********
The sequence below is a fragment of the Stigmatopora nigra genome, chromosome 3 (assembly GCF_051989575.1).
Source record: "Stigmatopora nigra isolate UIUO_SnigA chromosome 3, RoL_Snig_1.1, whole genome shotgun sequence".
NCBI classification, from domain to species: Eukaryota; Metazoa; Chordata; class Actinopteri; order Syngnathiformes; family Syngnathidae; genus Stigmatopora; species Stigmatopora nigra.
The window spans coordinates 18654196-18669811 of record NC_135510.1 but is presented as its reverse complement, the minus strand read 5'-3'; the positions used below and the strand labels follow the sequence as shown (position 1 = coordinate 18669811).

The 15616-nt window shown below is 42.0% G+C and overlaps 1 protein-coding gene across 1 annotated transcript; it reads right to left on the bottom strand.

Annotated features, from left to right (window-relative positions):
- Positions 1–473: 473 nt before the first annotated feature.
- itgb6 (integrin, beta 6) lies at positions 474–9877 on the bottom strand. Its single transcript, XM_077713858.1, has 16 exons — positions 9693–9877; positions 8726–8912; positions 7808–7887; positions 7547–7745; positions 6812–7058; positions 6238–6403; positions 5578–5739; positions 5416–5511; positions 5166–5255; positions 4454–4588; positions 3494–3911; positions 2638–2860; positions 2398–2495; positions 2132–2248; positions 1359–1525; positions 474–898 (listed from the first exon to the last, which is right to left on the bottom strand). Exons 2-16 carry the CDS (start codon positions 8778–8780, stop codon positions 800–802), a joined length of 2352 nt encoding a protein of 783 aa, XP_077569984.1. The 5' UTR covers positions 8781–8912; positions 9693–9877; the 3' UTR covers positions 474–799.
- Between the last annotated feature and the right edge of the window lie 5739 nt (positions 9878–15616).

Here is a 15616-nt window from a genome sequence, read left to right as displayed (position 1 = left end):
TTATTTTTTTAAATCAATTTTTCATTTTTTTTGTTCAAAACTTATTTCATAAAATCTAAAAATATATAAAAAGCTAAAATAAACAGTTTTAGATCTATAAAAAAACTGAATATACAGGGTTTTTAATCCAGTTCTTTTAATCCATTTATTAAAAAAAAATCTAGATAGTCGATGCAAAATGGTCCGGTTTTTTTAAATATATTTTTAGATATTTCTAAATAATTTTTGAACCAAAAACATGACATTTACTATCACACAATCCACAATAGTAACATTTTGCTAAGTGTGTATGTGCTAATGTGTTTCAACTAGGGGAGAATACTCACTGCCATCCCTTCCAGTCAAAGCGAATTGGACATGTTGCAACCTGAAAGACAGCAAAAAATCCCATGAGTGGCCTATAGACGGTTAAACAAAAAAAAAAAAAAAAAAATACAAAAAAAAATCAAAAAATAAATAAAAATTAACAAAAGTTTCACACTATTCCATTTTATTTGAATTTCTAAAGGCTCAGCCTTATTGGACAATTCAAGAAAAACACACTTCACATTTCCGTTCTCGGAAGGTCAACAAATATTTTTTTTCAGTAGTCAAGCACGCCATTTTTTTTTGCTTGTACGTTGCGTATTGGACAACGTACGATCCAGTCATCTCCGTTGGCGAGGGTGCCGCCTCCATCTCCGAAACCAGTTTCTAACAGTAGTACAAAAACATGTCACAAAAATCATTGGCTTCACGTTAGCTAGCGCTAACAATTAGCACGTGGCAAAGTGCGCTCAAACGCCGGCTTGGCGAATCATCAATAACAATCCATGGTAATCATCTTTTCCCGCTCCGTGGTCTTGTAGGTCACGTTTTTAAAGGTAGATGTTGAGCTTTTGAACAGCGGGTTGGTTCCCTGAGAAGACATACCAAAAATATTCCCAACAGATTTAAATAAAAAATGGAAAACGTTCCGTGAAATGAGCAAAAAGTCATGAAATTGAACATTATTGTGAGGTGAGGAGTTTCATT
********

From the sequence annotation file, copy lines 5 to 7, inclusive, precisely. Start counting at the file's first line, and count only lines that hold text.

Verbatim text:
The 15616-nt window shown below is 42.0% G+C and overlaps 1 protein-coding gene across 1 annotated transcript; it reads right to left on the bottom strand.

Annotated features, from left to right (window-relative positions):
- Positions 1–473: 473 nt before the first annotated feature.